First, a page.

The advantage is that every write is recorded on two disks at once, minimizing the chance of data loss. The flip side of the coin is that stupid mistakes are also immediately replicated!
So what I wanted was really a combination of:
- A recent automated backup. Recent because backups are better when they are fresh and automated because then I don’t have to think about it every day.
- A way to fix stupid mistakes for a limited time. Mostly this concerns accidental deletion or modification of files where I realize quite quickly that I shouldn’t have done that.
The following is what I’ve come up with; There are two identical disks
in my machine. One is the primary disk that is in daily use. The
second one has partitions of the same size as those on the first
disk. Started by
cron(8) when I’m sleeping, the following
shell-script mounts the relevant partitions and then uses
syncronize the partition on the second to that on the first
disk. After synchronizing, it unmounts the partition in question.
#!/bin/sh # -*- shell-script -*- # # This should be: /usr/local/sbin/backup-local # Back up local filesystems from ada0 to ada1 on Slackbox. # # Author: R.F. Smith <firstname.lastname@example.org> # $Date: 2012-08-31 21:21:38 +0200 $ # # To the extent possible under law, Roland Smith has waived all copyright and # related or neighboring rights to backup-local. This work is published from the # Netherlands. See https://creativecommons.org/publicdomain/zero/1.0/ # Check for non-standard programs that are used in this script. PROGS="rsync" for P in $PROGS; do which $P >/dev/null 2>&1 if [ $? -ne 0 ]; then echo "$(basename $0): The program \"$P\" cannot be found." exit 1 fi done FLAGS="-axq -H --delete --force-change" LOG="logger -t 'backup-local'" # This script assumes that the backups are not mounted. mount /mnt/bk/root if df|grep /mnt/bk/root >/dev/null; then #echo "/ is good to go!" rsync $FLAGS / /mnt/bk/root && $LOG "/ successfully backed-up." umount /mnt/bk/root else echo "Backup for / not mounted! Not backed up." fi mount /mnt/bk/usr if df|grep /mnt/bk/usr >/dev/null; then #echo "/usr is good to go!" # Trailing slash after source is important! See rsync(1). rsync $FLAGS /usr/ /mnt/bk/usr && $LOG "/usr successfully backed-up." umount /mnt/bk/usr else echo "Backup for /usr not mounted! Not backed up." fi mount /mnt/bk/home if df|grep /mnt/bk/home >/dev/null; then #echo "/home is good to go!" rsync $FLAGS /home/ /mnt/bk/home && $LOG "/home successfully backed-up." umount /mnt/bk/home else echo "Backup for /home not mounted! Not backed up." fi mount /mnt/bk/var if df|grep /mnt/bk/var >/dev/null; then #echo "/var is good to go!" rsync $FLAGS /var/ /mnt/bk/var && $LOG "/var successfully backed-up." umount /mnt/bk/var else echo "Backup for /var not mounted! Not backed up." fi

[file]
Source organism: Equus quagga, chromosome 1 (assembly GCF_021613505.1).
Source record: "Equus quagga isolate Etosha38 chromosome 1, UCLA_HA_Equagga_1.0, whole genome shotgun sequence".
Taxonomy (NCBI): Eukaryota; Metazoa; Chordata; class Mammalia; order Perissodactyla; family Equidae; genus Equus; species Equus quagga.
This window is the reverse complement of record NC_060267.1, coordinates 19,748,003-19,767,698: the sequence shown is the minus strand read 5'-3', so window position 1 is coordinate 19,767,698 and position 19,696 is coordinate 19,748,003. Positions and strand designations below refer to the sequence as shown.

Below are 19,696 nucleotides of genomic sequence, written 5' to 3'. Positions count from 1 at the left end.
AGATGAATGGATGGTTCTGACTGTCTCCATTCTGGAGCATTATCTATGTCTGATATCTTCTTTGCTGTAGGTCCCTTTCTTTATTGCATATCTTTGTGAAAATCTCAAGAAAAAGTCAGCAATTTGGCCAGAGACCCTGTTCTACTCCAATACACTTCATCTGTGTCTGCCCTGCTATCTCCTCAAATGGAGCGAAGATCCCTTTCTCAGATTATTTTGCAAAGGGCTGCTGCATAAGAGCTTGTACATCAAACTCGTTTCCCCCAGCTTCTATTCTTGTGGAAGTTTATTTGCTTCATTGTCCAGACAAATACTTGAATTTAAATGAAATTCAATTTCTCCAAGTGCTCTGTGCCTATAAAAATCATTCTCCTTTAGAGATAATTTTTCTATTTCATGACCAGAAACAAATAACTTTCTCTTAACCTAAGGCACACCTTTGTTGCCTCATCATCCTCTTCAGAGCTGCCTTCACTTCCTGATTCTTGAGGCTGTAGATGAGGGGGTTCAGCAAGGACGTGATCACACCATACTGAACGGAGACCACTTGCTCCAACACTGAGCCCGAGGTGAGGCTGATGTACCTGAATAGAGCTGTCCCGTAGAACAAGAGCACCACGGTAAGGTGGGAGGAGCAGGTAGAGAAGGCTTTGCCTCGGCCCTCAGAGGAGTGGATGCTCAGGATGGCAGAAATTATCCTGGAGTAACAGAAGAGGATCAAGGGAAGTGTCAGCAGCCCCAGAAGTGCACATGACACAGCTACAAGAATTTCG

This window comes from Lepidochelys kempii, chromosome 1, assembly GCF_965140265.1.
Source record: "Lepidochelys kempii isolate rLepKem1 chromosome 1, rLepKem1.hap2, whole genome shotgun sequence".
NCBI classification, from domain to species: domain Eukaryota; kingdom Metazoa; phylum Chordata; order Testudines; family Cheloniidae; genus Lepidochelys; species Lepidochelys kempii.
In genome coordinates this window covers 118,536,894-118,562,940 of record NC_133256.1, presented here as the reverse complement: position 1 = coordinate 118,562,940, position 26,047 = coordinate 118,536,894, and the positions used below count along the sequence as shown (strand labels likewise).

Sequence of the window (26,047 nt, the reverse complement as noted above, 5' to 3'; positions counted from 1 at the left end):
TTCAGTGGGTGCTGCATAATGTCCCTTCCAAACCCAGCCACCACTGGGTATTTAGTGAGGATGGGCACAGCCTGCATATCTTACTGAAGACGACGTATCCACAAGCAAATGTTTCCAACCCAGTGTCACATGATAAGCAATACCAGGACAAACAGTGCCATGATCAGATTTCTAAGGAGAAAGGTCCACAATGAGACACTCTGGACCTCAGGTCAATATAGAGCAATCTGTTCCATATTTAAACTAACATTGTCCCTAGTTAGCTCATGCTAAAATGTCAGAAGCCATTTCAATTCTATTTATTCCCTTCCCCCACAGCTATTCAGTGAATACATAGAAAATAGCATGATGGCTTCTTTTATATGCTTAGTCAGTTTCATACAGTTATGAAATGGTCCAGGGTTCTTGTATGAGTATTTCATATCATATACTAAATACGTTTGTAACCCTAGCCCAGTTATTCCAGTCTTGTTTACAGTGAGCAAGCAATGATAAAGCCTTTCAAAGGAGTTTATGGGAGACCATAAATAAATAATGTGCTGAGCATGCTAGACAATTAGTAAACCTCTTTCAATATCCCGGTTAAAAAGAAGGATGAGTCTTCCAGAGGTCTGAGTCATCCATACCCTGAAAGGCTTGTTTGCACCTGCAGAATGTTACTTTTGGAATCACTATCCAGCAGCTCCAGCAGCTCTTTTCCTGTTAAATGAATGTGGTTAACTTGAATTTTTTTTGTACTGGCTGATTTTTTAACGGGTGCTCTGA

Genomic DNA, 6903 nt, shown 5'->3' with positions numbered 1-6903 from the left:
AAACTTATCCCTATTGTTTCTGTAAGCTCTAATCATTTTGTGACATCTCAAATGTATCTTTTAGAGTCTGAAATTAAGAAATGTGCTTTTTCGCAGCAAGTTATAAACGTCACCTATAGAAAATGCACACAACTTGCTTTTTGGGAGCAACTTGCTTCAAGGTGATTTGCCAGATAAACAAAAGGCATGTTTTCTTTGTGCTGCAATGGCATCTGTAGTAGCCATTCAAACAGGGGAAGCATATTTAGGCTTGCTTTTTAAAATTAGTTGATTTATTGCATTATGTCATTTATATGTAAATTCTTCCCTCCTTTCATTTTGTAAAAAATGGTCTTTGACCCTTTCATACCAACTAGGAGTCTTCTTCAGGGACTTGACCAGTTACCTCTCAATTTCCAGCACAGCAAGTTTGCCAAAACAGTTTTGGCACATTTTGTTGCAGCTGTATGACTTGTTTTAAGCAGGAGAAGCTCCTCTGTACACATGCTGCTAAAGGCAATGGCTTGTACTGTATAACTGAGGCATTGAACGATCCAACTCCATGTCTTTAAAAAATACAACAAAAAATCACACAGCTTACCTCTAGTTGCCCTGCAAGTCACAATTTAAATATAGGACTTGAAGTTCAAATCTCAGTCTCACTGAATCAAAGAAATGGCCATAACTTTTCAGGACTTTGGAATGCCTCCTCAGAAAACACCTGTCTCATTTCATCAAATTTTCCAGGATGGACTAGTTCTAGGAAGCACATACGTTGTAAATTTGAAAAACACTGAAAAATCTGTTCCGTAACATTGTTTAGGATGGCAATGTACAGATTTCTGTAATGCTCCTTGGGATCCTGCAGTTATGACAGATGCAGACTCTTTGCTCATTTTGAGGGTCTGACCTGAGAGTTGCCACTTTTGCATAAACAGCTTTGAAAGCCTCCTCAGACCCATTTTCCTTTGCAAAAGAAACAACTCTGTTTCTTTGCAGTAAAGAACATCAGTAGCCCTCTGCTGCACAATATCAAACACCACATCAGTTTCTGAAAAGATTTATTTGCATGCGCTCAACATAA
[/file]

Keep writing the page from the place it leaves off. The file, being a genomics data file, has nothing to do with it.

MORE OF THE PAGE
If the backups are succesful, this will show up in
/var/log/messages. If commands fail, cron is set up to mail the
errors to to me.
This setup has haved my data on several occasions; first a total disk failure, second a accidental deletion of an important shared libary rendering the system unusable and third a dying disk. I was very careful when restoring the files (mounting the backups read-only), but I was up and running again much faster than when I would have had an off-line backup. Not to mention that this local backup is always at most a day old.